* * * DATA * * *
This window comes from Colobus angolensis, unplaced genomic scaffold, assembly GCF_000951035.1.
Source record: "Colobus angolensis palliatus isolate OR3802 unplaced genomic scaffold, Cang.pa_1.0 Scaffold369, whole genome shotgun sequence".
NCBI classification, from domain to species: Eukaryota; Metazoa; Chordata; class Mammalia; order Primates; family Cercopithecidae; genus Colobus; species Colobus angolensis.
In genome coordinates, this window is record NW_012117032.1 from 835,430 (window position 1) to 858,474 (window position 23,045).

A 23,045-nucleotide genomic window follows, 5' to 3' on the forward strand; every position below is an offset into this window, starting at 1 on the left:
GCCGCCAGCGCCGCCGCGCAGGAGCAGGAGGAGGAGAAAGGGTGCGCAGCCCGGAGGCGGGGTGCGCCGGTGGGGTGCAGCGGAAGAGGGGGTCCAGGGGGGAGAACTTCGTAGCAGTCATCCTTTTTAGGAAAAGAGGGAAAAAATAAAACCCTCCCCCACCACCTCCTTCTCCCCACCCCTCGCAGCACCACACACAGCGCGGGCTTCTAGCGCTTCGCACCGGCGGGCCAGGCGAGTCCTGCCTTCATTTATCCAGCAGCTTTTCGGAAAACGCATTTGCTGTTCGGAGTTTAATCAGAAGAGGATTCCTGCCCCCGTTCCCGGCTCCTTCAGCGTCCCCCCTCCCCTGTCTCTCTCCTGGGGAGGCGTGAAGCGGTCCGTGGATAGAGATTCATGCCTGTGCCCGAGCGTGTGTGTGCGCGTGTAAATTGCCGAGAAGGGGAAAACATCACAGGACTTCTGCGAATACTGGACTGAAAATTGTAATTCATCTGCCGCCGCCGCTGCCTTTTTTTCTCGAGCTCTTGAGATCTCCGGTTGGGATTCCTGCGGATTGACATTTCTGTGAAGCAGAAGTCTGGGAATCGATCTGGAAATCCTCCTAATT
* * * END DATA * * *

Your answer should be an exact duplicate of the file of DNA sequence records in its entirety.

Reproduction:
This window comes from Colobus angolensis, unplaced genomic scaffold, assembly GCF_000951035.1.
Source record: "Colobus angolensis palliatus isolate OR3802 unplaced genomic scaffold, Cang.pa_1.0 Scaffold369, whole genome shotgun sequence".
NCBI classification, from domain to species: Eukaryota; Metazoa; Chordata; class Mammalia; order Primates; family Cercopithecidae; genus Colobus; species Colobus angolensis.
In genome coordinates, this window is record NW_012117032.1 from 835,430 (window position 1) to 858,474 (window position 23,045).

A 23,045-nucleotide genomic window follows, 5' to 3' on the forward strand; every position below is an offset into this window, starting at 1 on the left:
GCCGCCAGCGCCGCCGCGCAGGAGCAGGAGGAGGAGAAAGGGTGCGCAGCCCGGAGGCGGGGTGCGCCGGTGGGGTGCAGCGGAAGAGGGGGTCCAGGGGGGAGAACTTCGTAGCAGTCATCCTTTTTAGGAAAAGAGGGAAAAAATAAAACCCTCCCCCACCACCTCCTTCTCCCCACCCCTCGCAGCACCACACACAGCGCGGGCTTCTAGCGCTTCGCACCGGCGGGCCAGGCGAGTCCTGCCTTCATTTATCCAGCAGCTTTTCGGAAAACGCATTTGCTGTTCGGAGTTTAATCAGAAGAGGATTCCTGCCCCCGTTCCCGGCTCCTTCAGCGTCCCCCCTCCCCTGTCTCTCTCCTGGGGAGGCGTGAAGCGGTCCGTGGATAGAGATTCATGCCTGTGCCCGAGCGTGTGTGTGCGCGTGTAAATTGCCGAGAAGGGGAAAACATCACAGGACTTCTGCGAATACTGGACTGAAAATTGTAATTCATCTGCCGCCGCCGCTGCCTTTTTTTCTCGAGCTCTTGAGATCTCCGGTTGGGATTCCTGCGGATTGACATTTCTGTGAAGCAGAAGTCTGGGAATCGATCTGGAAATCCTCCTAATT